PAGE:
I was so fortunate to attend Stratford’s Man of La Mancha on Sunday, June 29th with my whole family this time! It is so much fun for me and my family to share our love of Stratford and musicals with the rest of our family. Everyone loved the show and talked about it long into the ride home. Man of La Mancha is definitely geared to a more adult audience than Alice or Crazy for You, so while I highly recommend this play, it is not one for the little ones in your life.

I’m going to try not to use too many spoilers, but I figure this musical is well known enough that I can talk about the plot without it ruining too much for anyone.

Man of La Mancha is a beautiful, powerful, emotional musical that I simply couldn`t get enough of. At intermission, I was disappointed, because I knew the show was already half over. The story itself is engrossing and enchanting, carrying the audience away into the beautiful mind of Don Miguel de Cervantes, and his legendary character Don Quixote de La Mancha. I loved the frame narrative of Cervantes in jail during the inquisition, and how he is able to almost transform his fellow inmates through his story, just as Don Quixote is able to change Aldonza into Dulcinea by allowing these other people into the worlds of their imagination.

The songs in this musical are so anthemic and inspirational and beautiful. It is a very 60’s musical, without a definite overture and with very powerful songs. It reminded me of Fiddler on the Roof in this was. This production was so wonderful. The songs were played beautifully by the band and sung incredibly by the actors. I was blown away at how beautiful the singing was, especially the leads Tom Rooney, Robin Hutton and Steve Ross. But really, the whole cast sang beautifully; I wish they could make a cast recording of this show as well!

The sets and costumes for this play were out of this world. I love that they didn’t try to hide the set, they just let us take it all in and visually explore the space, which I really enjoyed. There was so much to take in and to watch even before the play began. As soon as those actors appeared, they brought that beautiful set to life, and kept it alive until that last note was sung. It was a visual feast, with an ever changing sky and windmill arms, many nooks and crannies for the actors to use and explore, and an overall grunginess that sealed the feel of a Spanish jail. The contrast between the Conquistadors and the prisoners was stark: the inquisitors dressed in gleaming armour and helmets and yet there is Don Quixote wearing worn armor and a shaving dish as a helmet.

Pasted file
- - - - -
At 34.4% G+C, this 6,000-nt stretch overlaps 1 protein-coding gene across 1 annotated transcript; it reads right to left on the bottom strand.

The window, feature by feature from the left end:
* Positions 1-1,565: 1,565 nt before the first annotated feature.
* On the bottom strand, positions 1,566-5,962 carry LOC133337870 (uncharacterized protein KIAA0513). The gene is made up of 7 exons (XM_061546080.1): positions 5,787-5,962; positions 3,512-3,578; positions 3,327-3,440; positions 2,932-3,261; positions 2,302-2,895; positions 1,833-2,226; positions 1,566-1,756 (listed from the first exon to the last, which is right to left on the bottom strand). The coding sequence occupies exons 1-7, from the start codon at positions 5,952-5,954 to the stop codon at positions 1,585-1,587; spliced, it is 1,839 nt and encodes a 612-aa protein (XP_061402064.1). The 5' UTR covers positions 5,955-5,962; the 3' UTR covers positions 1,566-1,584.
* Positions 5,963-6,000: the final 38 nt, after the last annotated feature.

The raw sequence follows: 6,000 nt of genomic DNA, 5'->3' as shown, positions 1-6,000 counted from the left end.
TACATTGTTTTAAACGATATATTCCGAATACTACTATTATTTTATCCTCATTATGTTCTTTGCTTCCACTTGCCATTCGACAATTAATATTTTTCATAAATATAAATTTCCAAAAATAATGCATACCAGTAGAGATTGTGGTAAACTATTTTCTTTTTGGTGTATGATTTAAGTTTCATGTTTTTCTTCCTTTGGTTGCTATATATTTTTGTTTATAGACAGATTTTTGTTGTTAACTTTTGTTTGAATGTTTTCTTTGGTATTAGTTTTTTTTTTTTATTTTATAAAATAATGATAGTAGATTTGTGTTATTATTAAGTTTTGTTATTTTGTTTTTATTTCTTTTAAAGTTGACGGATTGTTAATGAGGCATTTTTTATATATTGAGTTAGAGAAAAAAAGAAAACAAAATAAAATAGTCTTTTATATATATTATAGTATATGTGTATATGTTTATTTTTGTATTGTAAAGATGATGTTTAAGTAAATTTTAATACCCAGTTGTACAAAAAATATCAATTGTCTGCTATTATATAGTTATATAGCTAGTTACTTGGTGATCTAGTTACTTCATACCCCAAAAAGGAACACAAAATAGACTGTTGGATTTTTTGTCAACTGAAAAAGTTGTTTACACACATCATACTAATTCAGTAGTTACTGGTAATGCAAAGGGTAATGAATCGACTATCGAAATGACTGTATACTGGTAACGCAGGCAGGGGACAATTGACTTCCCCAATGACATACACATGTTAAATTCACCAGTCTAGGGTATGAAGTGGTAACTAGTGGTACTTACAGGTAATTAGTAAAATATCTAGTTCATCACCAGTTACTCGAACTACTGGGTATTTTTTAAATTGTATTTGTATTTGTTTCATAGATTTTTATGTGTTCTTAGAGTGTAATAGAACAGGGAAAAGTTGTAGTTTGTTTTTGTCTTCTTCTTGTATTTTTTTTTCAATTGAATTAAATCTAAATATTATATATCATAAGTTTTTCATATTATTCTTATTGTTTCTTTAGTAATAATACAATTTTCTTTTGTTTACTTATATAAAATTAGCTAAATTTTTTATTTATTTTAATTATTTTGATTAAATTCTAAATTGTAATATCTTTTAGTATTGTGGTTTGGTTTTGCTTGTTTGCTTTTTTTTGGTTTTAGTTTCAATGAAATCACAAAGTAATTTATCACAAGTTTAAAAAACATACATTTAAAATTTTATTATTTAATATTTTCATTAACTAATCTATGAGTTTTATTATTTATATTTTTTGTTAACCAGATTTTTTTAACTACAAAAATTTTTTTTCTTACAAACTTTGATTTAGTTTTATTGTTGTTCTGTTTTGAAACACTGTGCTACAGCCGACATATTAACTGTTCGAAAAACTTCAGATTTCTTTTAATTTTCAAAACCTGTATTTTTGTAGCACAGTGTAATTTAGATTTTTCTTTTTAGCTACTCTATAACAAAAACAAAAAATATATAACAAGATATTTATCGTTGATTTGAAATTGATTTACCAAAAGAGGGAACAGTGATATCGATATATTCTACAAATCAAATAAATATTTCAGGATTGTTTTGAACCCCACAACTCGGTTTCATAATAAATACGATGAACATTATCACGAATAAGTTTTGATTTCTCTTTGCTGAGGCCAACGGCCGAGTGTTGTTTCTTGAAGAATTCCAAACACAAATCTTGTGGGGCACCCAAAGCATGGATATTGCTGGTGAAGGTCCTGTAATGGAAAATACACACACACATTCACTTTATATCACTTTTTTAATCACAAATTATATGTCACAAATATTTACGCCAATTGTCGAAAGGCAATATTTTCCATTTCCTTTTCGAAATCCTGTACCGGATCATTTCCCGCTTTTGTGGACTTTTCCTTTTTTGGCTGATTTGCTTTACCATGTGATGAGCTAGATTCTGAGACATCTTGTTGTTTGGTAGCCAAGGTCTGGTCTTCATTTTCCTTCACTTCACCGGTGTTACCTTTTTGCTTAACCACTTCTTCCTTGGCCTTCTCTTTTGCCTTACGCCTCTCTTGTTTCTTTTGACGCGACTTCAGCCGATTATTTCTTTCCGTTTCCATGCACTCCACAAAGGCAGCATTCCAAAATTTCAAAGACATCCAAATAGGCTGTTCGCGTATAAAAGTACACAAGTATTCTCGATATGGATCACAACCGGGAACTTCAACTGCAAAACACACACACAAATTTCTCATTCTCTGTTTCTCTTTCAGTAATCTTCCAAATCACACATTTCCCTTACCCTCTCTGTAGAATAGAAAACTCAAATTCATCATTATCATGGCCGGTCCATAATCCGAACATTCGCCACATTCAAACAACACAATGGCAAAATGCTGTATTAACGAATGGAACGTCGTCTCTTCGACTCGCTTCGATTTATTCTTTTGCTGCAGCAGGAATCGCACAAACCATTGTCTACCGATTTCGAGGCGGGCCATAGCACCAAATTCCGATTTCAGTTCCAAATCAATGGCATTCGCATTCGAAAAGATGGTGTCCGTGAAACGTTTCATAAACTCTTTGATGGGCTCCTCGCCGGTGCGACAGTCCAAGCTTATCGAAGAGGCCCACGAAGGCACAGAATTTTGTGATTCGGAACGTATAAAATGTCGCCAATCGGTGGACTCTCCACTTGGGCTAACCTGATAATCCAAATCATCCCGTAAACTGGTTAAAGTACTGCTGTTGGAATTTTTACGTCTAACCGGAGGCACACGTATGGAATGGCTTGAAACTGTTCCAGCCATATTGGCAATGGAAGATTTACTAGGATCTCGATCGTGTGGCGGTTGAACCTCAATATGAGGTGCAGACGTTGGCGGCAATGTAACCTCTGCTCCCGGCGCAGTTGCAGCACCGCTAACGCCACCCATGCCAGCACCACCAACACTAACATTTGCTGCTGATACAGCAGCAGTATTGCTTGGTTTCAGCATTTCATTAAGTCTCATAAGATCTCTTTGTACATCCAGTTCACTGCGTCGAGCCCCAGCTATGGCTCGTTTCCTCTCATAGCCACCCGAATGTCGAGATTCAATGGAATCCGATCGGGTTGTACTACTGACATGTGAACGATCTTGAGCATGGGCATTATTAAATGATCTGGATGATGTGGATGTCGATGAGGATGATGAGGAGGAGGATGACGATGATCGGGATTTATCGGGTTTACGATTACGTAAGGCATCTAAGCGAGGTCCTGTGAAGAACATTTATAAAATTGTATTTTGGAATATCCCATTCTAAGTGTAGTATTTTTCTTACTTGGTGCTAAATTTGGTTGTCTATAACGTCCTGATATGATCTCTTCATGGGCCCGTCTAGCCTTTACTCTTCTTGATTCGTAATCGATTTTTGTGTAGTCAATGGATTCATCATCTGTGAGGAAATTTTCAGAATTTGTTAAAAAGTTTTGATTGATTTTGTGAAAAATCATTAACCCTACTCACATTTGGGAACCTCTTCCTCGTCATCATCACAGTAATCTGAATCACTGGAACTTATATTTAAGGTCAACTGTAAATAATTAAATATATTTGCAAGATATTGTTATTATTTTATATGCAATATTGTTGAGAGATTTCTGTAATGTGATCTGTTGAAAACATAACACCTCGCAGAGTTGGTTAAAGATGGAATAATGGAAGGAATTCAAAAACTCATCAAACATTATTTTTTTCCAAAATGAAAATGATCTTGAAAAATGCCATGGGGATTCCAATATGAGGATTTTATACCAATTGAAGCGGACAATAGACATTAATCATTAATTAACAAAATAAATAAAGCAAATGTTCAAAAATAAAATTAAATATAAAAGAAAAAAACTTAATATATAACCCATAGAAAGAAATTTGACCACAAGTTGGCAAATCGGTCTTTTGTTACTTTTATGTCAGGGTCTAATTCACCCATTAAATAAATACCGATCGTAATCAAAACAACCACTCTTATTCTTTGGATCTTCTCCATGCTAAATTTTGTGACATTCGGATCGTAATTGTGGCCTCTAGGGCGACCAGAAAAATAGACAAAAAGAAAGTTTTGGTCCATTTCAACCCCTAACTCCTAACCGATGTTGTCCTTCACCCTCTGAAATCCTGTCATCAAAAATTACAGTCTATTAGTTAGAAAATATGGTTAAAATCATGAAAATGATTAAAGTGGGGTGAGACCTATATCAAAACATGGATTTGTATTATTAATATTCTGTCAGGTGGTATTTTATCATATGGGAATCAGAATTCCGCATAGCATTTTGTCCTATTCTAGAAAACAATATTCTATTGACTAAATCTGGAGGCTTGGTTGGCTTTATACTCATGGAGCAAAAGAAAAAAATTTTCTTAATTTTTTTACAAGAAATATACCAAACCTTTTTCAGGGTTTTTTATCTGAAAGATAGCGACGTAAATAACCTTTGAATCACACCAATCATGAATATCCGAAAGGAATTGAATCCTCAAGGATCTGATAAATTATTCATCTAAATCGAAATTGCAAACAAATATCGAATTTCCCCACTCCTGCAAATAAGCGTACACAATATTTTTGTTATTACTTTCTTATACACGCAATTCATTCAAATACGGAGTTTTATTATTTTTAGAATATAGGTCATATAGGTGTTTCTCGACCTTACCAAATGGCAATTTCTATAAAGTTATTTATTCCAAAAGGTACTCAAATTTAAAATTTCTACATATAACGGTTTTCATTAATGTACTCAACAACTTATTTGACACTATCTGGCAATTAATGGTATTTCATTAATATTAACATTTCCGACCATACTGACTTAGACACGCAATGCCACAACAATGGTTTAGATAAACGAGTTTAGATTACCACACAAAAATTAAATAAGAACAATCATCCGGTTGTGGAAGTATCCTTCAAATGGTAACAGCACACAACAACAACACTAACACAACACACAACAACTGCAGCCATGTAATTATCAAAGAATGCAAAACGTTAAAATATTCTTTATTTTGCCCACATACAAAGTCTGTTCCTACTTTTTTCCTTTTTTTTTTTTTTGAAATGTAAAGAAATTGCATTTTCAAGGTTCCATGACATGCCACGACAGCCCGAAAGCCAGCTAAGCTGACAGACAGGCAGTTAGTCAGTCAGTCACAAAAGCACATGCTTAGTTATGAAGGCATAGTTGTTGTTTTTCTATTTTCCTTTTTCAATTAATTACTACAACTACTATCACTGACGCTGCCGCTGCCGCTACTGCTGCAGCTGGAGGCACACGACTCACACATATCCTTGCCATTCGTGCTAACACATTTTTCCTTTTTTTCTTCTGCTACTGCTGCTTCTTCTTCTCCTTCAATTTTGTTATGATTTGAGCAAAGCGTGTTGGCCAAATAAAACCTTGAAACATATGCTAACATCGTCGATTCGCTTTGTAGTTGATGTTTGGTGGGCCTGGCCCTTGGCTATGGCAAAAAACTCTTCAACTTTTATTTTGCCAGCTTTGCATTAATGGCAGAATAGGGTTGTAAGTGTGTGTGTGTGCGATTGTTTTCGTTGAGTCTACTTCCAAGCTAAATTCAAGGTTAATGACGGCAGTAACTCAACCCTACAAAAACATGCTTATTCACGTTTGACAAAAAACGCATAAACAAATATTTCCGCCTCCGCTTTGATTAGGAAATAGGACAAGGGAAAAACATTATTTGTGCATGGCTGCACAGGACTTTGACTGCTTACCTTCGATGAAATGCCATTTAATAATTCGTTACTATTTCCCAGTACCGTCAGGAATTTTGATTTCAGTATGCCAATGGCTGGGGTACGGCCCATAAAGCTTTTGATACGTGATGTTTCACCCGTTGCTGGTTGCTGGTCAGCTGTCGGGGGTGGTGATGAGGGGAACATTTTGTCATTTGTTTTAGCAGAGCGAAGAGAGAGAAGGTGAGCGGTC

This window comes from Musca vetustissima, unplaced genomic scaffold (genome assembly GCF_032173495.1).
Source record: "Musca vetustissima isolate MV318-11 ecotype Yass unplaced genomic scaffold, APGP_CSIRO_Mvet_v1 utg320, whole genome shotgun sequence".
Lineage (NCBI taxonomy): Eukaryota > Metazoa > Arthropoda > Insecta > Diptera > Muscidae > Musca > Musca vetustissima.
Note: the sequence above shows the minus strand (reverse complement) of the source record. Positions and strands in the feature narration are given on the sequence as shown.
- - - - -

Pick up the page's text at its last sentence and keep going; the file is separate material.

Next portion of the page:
The actors were just superb. I was so thrilled with everyone in the play. I know I often say that I can’t find a weak link in these shows, but that is just the calibre of theatre that is produced at Stratford and I’ve learned to expect nothing less. As I previously mentioned, the 3 leads were impeccable. Tom Rooney was an entrancing Cervantes/Don Quixote. Robin Hutton’s Aldonza was rough but beautiful, just perfect to become the inherently regal Dulcinea. Steve Ross’ Sancho was loveable and so loyal, you can’t help but adore him. The rest of the cast should not go without mention; everyone was wonderful, and they all sang so beautifully. When they all get together and sing “The Impossible Dream” at the end of the play, it gave me goose bumps and made me tear up; their voices blended so well together and the song is so powerful, that to have so many people singing it was overwhelming in the absolute best of ways.

I really can’t say enough good things about this play. As usual, I must urge you to see this play, it will be an experience you shall not soon forget, I can promise you that!

If you’d like to purchase tickets, here is the link to do so! : http://www.stratfordfestival.ca/OnStage/productions.aspx?id=24353&prodid=52399

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